Yes, I am aware that it is the first day in March.
I finally finished The Flower in Prison this week, so now it’s time to rank the 2016* kdramas that I completed. It was a rough year for me as far as finishing kdramas were concerned. I dropped ten of them and only finished three.
Here’s the list of dramas I dropped:
- Vampire Detective
- The K2
- Pied Piper
- One More Happy Ending
- My Wife’s Having an Affair This Week
- Madame Antoine
- Legend of the Blue Sea
- Goodbye, Mr. Black
- 38 Task Force
Top reasons I dropped a show were treatment of female characters, gross incompetence, and boredom.
As for the three dramas I did finish, they all got a different rating. (You can find an explanation of my ratings categories here.)
Check it out on a slow day
The Flower in Prison (MBC | 51 episodes | April 30 to November 6, 2016)
Sometimes you just need the kdrama equivalent of a generic mid-90s fantasy novel in your life. Flower in Prison isn’t the best told, filmed, or acted drama, but I loved it for the fact that it never forgot that its heroine and her personal journey were the heart of the show. Everything revolved around her, and no one questioned her right to be center stage. Unlike some of the sageuk I’ve seen, this drama filled its ranks with women of all ages and statuses, from bodyguards to water maids to concubines to the power behind the throne. If you want a long, easy watch, this is a good choice.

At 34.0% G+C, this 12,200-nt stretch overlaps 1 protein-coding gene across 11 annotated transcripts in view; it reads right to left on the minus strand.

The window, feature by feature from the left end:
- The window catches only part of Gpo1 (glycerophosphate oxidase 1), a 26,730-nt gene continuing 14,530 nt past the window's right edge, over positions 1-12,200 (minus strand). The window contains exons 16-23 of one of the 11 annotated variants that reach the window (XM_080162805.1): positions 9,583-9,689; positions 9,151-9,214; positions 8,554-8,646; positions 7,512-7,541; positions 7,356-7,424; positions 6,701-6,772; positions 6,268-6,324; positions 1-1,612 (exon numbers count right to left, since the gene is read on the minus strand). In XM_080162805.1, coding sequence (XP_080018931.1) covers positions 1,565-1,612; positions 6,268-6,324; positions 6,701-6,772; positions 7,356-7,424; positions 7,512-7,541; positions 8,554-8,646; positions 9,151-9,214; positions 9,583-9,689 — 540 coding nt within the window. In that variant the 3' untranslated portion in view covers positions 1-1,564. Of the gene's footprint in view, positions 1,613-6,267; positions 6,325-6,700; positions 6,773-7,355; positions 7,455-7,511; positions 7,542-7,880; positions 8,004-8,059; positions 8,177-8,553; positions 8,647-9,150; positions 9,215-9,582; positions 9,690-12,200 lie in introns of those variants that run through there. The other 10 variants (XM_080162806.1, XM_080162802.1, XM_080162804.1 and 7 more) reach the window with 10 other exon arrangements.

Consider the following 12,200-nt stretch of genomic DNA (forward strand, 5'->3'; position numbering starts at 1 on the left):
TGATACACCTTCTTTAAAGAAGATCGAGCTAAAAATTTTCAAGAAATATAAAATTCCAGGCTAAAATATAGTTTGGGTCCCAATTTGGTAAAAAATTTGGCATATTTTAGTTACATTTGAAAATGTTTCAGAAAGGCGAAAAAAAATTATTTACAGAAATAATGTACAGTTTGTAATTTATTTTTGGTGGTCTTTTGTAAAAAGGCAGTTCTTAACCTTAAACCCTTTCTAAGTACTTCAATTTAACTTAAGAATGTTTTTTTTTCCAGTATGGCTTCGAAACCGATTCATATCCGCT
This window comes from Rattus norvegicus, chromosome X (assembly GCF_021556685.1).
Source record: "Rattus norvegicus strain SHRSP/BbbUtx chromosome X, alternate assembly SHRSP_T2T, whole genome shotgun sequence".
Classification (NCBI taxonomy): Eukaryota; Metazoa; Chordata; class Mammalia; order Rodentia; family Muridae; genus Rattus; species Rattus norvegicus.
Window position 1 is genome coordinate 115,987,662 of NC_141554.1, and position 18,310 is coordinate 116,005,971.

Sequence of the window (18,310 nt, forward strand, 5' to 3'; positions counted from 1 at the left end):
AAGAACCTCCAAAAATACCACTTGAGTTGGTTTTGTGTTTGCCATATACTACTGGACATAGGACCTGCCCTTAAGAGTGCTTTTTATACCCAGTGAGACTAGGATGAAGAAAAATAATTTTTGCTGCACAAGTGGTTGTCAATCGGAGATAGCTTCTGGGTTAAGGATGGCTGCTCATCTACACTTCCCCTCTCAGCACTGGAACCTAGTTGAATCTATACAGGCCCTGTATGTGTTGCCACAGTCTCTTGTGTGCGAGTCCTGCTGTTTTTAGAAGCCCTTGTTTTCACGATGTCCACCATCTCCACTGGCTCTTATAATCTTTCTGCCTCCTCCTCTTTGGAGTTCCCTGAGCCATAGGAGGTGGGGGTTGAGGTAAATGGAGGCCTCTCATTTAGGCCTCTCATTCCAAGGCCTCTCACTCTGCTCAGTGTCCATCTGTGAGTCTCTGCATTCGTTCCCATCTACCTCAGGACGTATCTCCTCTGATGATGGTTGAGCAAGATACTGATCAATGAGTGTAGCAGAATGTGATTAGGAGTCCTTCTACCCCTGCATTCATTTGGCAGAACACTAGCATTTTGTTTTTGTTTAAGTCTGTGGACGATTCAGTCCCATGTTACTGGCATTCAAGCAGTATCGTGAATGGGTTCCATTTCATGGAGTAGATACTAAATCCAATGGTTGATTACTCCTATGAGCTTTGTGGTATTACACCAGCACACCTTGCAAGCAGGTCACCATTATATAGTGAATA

I would advise against it
Wanted (SBS | 16 episodes | June 22 to August 18, 2016)
Part thriller, part reality show from hell, Wanted never lost sight of its goal: having a mother do everything she could to rescue her son from his unknown abductor. Despite all of the solid components, the show was rarely able to live up to its potential. It was neither as terrifying nor as heart-wrenching as I’d hoped going into it, even though the cast did their best to elevate the material they had been given. Months later, Wanted has left very little impression on me. This drama isn’t necessarily a waste of time, but it is ultimately bland and forgettable.
I’ve already suffered–why should you?
W: Two Worlds (MBC | 16 episodes | July 20 to September 14, 2016)
The first half of this high-concept drama is a thing of beauty, filled with tantalizing possibilities as the hero of the story-within-a-story takes charge of his own life. Unfortunately, the main couple’s relationship lacked a solid foundation, and it quickly became apparent that while the writer could talk shit about lazy storytelling, she wasn’t above making those same lackluster decisions herself. The last third in particular is an exercise in frustration and thwarted greatness. This drama is best enjoyed as a tragedy—just turn it off once you’ve reached the “Bad End” midway through. It is more satisfying and makes more sense than the ending we actually got.
So what do you think of my rankings? Think I was too harsh? Too gentle? Let me know!
*Even though Solomon’s Perjury started in 2016, I go by when a drama ended. Look for it in the 2017 rankings.